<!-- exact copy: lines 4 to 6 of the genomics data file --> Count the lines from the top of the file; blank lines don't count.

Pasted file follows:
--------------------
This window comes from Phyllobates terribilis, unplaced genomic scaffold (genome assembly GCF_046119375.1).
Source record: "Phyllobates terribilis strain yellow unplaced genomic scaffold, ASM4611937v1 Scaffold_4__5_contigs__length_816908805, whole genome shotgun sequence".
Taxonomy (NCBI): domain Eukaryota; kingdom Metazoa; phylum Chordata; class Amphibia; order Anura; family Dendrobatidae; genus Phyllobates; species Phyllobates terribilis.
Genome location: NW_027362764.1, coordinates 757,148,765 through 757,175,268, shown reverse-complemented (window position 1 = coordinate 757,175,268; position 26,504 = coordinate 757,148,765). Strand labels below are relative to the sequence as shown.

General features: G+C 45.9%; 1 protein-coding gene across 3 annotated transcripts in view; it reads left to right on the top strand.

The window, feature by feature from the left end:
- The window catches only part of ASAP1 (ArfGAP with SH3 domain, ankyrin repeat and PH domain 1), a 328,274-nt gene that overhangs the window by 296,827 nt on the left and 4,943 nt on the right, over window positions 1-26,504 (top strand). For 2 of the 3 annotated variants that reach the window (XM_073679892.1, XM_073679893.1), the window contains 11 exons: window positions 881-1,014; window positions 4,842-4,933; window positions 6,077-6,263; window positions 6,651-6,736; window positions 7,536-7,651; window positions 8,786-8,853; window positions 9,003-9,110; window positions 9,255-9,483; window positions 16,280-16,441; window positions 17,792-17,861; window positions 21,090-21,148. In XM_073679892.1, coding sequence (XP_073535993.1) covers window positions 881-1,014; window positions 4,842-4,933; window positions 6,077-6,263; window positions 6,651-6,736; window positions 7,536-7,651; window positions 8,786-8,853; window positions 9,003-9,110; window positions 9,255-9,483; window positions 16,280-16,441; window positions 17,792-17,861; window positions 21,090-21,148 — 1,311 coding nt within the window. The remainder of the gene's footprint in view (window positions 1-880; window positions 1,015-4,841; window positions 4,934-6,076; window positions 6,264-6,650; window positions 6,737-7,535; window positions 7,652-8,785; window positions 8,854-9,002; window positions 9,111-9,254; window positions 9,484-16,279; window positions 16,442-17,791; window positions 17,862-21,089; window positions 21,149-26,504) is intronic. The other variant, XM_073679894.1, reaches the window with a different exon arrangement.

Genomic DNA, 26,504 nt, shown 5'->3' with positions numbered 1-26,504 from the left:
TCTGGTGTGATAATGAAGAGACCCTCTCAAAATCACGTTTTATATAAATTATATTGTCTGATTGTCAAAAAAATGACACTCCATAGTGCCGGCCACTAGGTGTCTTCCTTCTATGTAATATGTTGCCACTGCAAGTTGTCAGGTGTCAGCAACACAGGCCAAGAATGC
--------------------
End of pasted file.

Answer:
Genome location: NW_027362764.1, coordinates 757,148,765 through 757,175,268, shown reverse-complemented (window position 1 = coordinate 757,175,268; position 26,504 = coordinate 757,148,765). Strand labels below are relative to the sequence as shown.

General features: G+C 45.9%; 1 protein-coding gene across 3 annotated transcripts in view; it reads left to right on the top strand.

The window, feature by feature from the left end: